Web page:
viernes, 3 de enero de 2014

Phidias' light

    Athens, 450 B.C. After the battle of Plataea, the definitive expulsion of Persians and the "Peace of Callias" a process of building and embellishment of the city is carrying out driven by  Pericles. Crowning the Acropolis, the Parthenon works begin at 447-446 B.C. It is dedicated to Athena Parthenos (the Virgin). Apart from religion reasons, the building is a demonstration of  civic  pride  and  commemorates  achievements of Athens under the patronage of Athena. The sculptural program is run by Phidias that together with an army of stonecutters  and  apprentices of all skill levels, giving life to metopes, frieze,  akroteria and a spectacular pediment, the most crowded of greek art.

Parthenon at Nashville, 1897

When I look at the Parthenon, this nineteenth-century version, I remember the words of  Alejandro  Amenabar in a presentation interview of his film Agora: I wish there were a  lock, for whose eye I could see these people life, as they are connected, how laughed and cried, their world. I wish I could  look  through it, even a single second.

Parthenon at present

    The truth is quite different. If you ever go through the Propylaea (monumental gateway of the Acropolis) you will find on arriving at Parthenon, only a  marble skeleton  remains  there.  Centuries after its construction upon its stylobate people prayed to Jesus Christ and  Muhammad and Jacques Carrey drew the pediments, much of the frieze and all the  south  metopes (Centauromachy) in 1674. In the late seventeenth century a venetian projectile burnt down the turkish powder keg inside the building , blowing everything up. Thus we come to  1812, the date on which Lord Elgin rescued those elements  that were on the ground or could be  easily removed. 1817, The British Museum buys the marbles to be included in its collection of  Greek art. Among its many galleries are preserved sculptures and reliefs made ​​for the decoration of the building although the set is divided by different countries.

    Two hundred years later I wander stunned along the halls of the Museum. I've seen the  Rosetta  Stone,  written miracle that facilitated understanding of Egyptian hieroglyphs. I have been  overwhelmed  by  Lamassu, animal gods that welcomed and protected the palace of  Ninrud. The Nereid Monument is constrained under the roof replacing what was turkish sky.  However, my excitement grows when I read the  letters on a glass sheet  that leads into what I craved the most: "The Parthenon Galleries".

    Men, amazons, giants and centaurs make my way to the pediments. Phidias particularly looked after these representations and John Boardman says that by their hands every cloth every face, every knee and every torso emerged . There was no place for learners, there was no place for workshops. Only one master had to shape those reliefs that crowned the most important temple in Athens. Here they are, after 2500 years, before my eyes. I am privileged to contemplate. My position is special, intimate, close. These sculptures were seen from the ground to over 20 meters high.  Today I have them in front of me .Just centimeters  separate  me  from Selene horse. I see his veins, his disproportionated eyes as it penetrates into the ground to  make way for the Sun. Hermes and Artemis are still present at both events. I imagine the set as a whole, I mentally complete Athena and Poseidon , their grief, their determination which is a culture's determination , a civilization that would change the world.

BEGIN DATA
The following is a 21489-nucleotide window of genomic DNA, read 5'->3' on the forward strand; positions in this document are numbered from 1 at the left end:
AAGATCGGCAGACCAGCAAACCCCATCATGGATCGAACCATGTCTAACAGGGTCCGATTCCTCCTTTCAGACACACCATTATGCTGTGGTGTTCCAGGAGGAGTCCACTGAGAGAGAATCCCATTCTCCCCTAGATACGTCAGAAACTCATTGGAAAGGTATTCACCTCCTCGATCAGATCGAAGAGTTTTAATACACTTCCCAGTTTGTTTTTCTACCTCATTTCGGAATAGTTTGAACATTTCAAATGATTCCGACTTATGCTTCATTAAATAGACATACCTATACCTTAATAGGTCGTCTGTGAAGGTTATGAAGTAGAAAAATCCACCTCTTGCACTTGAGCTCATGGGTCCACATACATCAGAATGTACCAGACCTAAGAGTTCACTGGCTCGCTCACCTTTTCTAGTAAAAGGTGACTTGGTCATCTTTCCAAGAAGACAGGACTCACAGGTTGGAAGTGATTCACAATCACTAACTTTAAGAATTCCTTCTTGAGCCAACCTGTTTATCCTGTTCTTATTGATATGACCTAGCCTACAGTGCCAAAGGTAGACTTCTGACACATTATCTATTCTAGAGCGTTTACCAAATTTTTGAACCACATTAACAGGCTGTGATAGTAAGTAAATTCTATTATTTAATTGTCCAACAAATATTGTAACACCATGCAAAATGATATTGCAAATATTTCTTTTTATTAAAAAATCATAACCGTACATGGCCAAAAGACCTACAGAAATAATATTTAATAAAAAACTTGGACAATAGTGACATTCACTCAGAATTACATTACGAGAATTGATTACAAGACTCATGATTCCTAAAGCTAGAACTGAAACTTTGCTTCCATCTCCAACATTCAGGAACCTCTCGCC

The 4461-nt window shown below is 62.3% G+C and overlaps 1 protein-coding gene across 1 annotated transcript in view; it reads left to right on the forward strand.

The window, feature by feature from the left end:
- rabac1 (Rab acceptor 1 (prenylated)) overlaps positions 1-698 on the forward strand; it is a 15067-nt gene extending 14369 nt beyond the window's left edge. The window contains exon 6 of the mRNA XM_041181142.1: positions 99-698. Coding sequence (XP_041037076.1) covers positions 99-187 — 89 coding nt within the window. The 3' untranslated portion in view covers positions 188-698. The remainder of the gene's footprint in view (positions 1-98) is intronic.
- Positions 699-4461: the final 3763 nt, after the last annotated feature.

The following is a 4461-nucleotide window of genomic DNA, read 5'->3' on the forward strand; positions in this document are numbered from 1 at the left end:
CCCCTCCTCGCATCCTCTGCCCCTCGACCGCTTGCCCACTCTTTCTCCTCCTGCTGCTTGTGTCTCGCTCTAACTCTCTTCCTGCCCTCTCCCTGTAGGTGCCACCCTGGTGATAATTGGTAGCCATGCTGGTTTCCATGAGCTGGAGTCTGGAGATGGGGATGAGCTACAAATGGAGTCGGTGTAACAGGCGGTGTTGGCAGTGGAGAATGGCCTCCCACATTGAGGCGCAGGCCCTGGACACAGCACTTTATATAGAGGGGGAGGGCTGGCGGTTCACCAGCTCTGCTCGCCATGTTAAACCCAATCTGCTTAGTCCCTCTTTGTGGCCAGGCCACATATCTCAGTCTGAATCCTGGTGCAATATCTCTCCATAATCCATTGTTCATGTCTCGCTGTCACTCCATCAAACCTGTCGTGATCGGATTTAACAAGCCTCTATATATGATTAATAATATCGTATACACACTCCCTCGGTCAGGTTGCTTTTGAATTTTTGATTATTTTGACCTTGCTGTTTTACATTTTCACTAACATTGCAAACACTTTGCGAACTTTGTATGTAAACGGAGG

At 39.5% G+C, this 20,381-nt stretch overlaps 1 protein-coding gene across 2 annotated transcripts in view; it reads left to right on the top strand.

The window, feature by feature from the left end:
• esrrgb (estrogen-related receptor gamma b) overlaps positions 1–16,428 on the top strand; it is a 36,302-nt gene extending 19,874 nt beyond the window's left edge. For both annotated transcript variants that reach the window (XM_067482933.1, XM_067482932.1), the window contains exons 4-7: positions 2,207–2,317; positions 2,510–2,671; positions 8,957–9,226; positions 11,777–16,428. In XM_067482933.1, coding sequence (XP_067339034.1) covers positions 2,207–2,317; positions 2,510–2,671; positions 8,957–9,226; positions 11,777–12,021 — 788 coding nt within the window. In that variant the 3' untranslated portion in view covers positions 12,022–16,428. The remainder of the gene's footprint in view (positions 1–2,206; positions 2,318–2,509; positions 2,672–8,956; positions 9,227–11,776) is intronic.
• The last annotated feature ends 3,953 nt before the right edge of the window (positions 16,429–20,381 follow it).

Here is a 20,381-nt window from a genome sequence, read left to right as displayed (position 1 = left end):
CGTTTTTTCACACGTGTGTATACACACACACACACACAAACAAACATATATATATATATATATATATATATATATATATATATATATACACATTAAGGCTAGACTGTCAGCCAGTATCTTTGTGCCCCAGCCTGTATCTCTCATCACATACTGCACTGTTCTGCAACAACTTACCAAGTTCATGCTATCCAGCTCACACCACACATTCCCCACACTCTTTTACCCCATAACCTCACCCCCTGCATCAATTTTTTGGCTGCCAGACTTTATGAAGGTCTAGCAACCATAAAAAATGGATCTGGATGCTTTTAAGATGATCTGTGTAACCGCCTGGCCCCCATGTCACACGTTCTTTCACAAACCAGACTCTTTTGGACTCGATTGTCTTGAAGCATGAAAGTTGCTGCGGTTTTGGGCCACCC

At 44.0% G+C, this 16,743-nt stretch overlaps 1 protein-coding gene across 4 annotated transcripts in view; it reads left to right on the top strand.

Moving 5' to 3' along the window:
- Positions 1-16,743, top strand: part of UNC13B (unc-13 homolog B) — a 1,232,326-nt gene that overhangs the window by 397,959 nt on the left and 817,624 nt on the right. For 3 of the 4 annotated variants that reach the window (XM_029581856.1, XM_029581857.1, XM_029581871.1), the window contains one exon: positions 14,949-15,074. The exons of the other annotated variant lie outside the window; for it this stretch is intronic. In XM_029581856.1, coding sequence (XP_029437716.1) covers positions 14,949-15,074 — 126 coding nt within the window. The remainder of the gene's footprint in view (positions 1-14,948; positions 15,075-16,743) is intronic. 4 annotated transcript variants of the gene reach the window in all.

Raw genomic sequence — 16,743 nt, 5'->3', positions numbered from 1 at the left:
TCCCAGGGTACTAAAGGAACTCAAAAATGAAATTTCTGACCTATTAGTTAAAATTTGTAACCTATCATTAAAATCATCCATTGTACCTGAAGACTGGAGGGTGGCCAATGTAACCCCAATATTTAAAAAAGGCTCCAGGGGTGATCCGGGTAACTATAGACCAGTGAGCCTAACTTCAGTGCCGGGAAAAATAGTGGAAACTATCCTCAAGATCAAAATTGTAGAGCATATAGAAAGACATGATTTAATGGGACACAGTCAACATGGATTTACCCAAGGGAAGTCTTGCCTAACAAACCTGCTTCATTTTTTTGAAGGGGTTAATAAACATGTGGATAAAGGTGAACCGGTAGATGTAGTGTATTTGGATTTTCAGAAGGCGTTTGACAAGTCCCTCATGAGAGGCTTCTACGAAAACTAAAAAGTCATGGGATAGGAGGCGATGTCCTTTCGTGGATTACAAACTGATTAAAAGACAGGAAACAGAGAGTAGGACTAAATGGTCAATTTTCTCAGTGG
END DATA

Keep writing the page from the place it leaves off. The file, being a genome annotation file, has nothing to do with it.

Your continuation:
This post is just an excuse to share with you two short videos I made before the remains of both pediments. The West:  the contest between Athena and Poseidon during their competition for the honor of becoming the city's patron, more deteriorated and fragmented and the East:  the birth of Athena from the head of her father, Zeus, best preserved . Besides these  videos, I show an image with drawings by Carrey (according to the historian  Ernst Berger) that serve to contextualize fragments exposed in the British (marked with a red  circle).

West Pediment:

East Pediment:

       Many more things could be said now as describing the chosen theme or giving my opinion whether or not the marbles should stay in London . If you want to find out more, just do it. The history of representation, according to Hogarth, consists of three essential steps (at least until the arrival of abstract art) These are: Ancient Greece, the invention of perspective  and the advent of Constable It is without a doubt in ancient Greece when the picture became more anthropocentric. The gods never had seemed both men and beautiful  women,  athletic  with determination and courage. The beauty in their shapes was the beauty of their justice , his impartiality ,his perfection. It is therefore not surprising that the advocate  of Parthenon works  was Pericles, politician and orator  of  Athens.  He  encouraged  Phidias  to shape the gods governing  Hellas. Gods that we are privileged to see from a privileged position. From the Olympic Zeus to the  provincial  tanagras, each representation has been revered by generations  before reaching our secular eyes.

    This is Art, This is  History much more important than us, much more essential. Today was  Phidias.  Tomorrow is Hokusai. 2014. Happy New Year.

    One must pity those who lack contact with this heritage of the past. One must be so grateful that one can listen to Mozart and look ar Velazquez and must be sorry for those who cannot.
                                                                                                                                       E.H. Gombrich

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